Olympics Corner: Two alpine skiers join U.S. Team last minute

by Caitlyn McGovern | 2/19/18 2:05am

In the final days leading up to the start of the 2018 Winter Olympic Games, two current Dartmouth students were added to Team USA’s roster for alpine skiing: Alice Merryweather ’21 and Tricia Mangan ’19, neither of whom competed with Dartmouth’s ski team this season.

On Jan. 26, Steven Nyman, a veteran skier who had just recovered from a knee injury sustained while racing in 2017, tore his ACL in the opposite knee 364 days after his previous injury on the same mountain while racing in Garmisch-Partenkirchen, Germany. As a result, Merryweather was named Nyman’s replacement on Feb. 3 and made her way to Pyeongchang.

Merryweather, who hails from Hingham, Massachusetts, clicked on her first set of skis at four years old and furthered her racing career at Stratton Mountain School in Vermont, which has a premier alpine program focused on training student-athletes. At only 21 years old, she is younger than the average Olympic athlete for Team USA, which is 26.5 years old.

In 2014 and 2015, Merryweather competed on the Junior World Championship Team and was named to the Team USA Alpine Skiing D Team in 2016. In that same year, she raced for the first time in the World Cup in Altenmarkt, Austria, taking on the slopes in the downhill race. Since then, she has moved to the Alpine B Team and the Olympic stage. Merryweather has also had an exciting year, winning the downhill FIS Junior World Ski Championship in Åre, Sweden last March and placing 19th in the FIS World Cup Finals in Aspen, Colorado just a week later. Later last year she also competed for the first time in the World Cup giant slalom race in Killington, Vermont and in the FIS World Cup super G event in Val d’Isere, France where she finished 24th.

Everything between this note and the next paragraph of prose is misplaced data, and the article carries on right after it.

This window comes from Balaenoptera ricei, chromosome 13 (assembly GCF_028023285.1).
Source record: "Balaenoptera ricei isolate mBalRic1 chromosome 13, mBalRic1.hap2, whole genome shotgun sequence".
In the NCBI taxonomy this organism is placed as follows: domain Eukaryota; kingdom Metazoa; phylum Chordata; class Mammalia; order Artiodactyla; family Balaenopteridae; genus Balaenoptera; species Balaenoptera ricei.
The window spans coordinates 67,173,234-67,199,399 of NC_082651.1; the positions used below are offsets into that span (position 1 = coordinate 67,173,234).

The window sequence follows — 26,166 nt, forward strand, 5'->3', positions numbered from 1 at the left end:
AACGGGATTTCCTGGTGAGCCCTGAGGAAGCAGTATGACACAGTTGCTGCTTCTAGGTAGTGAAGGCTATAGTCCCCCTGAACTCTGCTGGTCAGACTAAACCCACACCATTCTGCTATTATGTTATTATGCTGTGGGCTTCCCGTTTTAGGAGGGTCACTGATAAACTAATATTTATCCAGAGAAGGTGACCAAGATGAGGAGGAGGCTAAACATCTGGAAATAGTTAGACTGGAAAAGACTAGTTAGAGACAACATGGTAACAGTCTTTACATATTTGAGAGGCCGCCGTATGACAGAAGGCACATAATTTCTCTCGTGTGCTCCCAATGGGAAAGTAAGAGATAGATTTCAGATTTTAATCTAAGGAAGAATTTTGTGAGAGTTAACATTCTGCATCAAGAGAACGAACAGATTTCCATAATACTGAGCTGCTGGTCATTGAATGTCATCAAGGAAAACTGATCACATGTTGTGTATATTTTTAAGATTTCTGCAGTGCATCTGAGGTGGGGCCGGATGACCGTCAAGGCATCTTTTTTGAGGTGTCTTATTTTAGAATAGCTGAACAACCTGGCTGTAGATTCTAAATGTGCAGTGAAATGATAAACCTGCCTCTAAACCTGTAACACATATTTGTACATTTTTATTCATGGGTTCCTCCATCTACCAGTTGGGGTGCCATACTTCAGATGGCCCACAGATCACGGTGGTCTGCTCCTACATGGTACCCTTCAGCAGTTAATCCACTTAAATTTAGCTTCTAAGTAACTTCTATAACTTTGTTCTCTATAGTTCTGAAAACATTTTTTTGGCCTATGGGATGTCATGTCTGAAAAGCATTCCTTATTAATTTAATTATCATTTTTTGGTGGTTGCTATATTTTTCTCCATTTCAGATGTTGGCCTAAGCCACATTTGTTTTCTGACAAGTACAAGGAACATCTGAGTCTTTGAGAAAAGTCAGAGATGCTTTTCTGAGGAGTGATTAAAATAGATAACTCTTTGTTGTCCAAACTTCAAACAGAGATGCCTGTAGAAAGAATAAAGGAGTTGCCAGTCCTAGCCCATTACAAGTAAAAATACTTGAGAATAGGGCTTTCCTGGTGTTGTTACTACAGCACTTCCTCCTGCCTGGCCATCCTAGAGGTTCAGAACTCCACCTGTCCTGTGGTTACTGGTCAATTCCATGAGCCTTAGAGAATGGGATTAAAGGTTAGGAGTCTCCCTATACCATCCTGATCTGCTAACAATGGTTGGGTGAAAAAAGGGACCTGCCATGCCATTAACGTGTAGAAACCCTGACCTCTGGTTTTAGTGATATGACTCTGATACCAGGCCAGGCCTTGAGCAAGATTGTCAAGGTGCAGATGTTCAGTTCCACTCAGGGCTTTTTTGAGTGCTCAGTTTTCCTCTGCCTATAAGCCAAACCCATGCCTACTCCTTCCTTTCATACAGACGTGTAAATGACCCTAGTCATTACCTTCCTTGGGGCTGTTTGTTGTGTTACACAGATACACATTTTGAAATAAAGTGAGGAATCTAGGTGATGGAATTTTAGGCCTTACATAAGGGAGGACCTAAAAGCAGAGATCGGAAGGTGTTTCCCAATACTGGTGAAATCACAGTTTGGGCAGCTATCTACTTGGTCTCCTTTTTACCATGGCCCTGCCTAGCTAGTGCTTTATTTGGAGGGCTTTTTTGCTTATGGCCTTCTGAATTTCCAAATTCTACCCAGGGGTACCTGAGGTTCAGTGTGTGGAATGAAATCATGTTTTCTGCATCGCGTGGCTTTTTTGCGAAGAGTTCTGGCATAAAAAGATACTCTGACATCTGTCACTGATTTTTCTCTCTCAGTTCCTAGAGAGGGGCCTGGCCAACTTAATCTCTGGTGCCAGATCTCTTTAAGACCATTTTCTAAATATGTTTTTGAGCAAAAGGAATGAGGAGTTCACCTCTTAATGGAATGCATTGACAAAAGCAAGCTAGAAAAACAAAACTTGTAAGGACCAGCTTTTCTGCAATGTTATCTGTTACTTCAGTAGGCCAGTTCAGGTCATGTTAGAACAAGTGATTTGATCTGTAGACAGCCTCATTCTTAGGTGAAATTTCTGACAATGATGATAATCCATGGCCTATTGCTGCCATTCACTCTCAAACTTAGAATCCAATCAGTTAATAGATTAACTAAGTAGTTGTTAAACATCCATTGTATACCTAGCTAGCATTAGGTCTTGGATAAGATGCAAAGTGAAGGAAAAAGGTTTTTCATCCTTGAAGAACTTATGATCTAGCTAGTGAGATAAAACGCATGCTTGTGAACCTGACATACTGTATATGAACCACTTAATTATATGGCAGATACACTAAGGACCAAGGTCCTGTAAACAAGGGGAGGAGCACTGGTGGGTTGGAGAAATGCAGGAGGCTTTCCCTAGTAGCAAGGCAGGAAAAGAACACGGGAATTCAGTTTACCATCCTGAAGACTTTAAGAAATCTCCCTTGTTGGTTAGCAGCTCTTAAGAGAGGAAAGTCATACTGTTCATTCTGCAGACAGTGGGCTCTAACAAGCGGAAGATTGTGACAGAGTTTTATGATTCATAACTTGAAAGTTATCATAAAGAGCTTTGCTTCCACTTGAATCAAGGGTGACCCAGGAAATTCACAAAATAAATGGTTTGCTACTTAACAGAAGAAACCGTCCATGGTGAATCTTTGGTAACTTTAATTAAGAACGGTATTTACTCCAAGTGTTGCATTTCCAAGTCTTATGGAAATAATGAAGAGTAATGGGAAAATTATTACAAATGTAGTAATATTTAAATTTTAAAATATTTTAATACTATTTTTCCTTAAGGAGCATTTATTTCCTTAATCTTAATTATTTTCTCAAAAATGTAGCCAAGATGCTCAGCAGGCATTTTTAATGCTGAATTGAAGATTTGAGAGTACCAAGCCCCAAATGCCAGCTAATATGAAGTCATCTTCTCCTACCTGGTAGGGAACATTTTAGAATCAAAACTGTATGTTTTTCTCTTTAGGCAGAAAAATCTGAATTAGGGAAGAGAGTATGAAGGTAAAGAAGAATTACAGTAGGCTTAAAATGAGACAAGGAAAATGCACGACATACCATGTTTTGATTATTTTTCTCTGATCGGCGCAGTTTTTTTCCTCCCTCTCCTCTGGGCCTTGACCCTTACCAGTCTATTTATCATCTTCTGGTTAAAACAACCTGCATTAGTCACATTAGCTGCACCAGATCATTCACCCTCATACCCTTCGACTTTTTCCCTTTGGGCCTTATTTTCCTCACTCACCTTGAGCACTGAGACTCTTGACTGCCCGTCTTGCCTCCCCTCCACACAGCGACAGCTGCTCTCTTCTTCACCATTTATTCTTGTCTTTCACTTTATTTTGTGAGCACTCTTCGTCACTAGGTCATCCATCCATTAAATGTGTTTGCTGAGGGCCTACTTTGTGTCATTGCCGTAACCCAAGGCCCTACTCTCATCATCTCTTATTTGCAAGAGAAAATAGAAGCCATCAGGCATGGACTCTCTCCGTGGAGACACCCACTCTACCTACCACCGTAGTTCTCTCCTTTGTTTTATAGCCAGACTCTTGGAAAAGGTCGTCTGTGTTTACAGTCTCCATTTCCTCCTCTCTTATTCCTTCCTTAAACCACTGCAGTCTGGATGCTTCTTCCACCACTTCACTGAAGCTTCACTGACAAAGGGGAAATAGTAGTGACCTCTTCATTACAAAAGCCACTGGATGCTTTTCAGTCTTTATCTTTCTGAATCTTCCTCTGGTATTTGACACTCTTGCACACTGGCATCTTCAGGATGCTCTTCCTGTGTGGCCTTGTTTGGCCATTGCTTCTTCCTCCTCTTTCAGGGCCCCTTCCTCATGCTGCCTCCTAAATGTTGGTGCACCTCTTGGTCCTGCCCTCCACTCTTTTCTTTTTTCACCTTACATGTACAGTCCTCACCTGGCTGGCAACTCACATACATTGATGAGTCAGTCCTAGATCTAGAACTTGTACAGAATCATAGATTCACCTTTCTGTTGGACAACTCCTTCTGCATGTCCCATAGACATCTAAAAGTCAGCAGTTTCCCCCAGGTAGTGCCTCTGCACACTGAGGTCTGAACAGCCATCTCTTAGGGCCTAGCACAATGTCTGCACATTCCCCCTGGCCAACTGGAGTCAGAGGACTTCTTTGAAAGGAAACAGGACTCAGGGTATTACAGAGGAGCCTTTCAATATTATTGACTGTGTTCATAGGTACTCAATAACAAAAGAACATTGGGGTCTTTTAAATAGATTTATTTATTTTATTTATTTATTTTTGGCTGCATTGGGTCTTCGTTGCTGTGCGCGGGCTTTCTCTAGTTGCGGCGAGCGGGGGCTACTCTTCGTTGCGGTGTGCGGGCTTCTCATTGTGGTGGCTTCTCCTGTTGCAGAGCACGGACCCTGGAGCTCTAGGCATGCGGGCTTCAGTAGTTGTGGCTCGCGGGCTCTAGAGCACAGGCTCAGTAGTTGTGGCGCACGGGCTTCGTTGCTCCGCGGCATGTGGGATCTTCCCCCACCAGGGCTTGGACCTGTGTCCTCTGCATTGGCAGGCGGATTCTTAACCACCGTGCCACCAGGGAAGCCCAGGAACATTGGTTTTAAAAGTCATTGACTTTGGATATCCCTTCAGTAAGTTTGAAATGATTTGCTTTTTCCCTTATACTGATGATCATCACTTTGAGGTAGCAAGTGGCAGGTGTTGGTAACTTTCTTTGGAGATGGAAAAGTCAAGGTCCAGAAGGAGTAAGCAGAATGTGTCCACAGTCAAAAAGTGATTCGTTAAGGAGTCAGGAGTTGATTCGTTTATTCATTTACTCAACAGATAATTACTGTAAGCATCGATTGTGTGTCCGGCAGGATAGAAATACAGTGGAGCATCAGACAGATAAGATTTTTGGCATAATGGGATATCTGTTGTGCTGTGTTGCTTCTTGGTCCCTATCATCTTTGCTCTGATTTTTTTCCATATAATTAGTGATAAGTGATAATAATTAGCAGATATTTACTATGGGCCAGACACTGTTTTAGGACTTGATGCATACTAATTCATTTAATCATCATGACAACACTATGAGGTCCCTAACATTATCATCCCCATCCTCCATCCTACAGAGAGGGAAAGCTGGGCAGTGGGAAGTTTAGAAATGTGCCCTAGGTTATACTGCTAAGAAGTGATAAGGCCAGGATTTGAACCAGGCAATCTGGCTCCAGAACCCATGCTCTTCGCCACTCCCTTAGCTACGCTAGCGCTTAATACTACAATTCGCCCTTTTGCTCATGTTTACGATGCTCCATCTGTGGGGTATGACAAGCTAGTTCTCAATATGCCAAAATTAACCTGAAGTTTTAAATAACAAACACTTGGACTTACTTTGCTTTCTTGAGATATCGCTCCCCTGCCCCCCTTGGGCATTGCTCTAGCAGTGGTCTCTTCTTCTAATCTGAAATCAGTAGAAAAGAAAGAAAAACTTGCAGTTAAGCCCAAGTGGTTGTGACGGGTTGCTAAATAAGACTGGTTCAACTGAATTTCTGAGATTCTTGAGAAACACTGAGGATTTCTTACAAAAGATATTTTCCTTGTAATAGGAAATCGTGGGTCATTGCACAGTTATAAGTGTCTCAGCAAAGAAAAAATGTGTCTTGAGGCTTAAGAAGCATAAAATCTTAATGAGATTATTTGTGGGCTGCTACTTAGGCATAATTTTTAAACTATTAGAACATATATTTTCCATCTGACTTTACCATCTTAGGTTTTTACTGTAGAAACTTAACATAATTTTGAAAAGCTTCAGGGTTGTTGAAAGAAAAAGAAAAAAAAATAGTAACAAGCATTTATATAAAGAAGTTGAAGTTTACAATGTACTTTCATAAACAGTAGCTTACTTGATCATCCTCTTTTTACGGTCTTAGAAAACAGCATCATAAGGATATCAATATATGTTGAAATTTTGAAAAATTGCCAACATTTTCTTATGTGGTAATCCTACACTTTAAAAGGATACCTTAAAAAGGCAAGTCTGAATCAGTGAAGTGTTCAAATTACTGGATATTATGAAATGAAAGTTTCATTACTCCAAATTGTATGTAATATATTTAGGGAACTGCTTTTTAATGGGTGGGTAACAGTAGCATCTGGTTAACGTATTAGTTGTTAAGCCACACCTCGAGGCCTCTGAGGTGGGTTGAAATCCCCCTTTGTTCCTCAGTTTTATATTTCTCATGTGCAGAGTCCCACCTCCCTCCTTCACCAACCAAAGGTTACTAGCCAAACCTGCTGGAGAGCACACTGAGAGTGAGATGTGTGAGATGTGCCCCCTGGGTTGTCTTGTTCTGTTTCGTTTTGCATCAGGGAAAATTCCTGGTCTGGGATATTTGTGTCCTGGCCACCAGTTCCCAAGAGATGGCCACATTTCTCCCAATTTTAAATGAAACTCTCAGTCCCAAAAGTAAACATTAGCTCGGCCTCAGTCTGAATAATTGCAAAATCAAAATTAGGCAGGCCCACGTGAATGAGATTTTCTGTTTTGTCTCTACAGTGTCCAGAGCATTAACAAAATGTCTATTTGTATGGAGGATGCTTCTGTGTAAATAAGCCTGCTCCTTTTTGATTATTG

Merryweather’s focus has mainly been on speed skiing events. However, at the Olympics she competed in the slalom, where athletes must ski between either gates or poles as they navigate the mountain. Out of 81 athletes, Merryweather placed 42nd with a time of 1:53.57, putting her 14.94 seconds behind first-place finisher Frida Hansdotter of Sweden. After the Olympics, Merryweather plans to start her first year at Dartmouth in the spring.

Joining Merryweather in Pyeongchang is 20-year-old Mangan. On Feb. 3, Mangan was competing at the World Junior Championships in Switzerland when she got the call that she would be replacing Jackie Wiles, who broke her fibula and tore her ACL, MCL and meniscus at another ski competition in Germany. With this last minute substitution, Mangan is the final person named to the United States Olympic team this year and the 244th athlete competing for Team USA.

Mangan has been skiing since she was two years old and grew up taking on the mountains in Ellicottville, New York with the Holimont Race Team. She attended Nardin Academy in Buffalo, New York and is studying at biomedical engineering at Dartmouth. The upstate native competed with the National Training Group and has since been named to the Team USA Alpine B Team. In 2016, she medaled at the U.S. Alpine Championship, and finished 19th in alpine combined at the 2018 World Cup in Lenzerheide, Switzerland. At the 2018 FIS Junior World Ski Championships in February, she placed fourth in the Super-G.

Unfortunately, Mangan fell after losing her balance during her first run in the giant slalom, causing her to go airborne and hit a restraining barrier. As a result of this crash, she was one of 11 skiers who failed to complete the first run and placed at the bottom of the group. Since only the top 30 athletes qualify for the second run, she did not move on. Mangan is also slotted to compete in the super combined later this week.

The U.S. alpine ski team is made up of 64 percent returning athletes, so new blood in the Olympic competition with the additions of Mangan and Merryweather is exciting. With these two additions, Dartmouth now has a total of 16 athletes and two coaches competing in the Olympic or Paralympic Games, a new record for the College.

This is the fourth installment in the Dartmouth’s 2018 Winter Olympics coverage.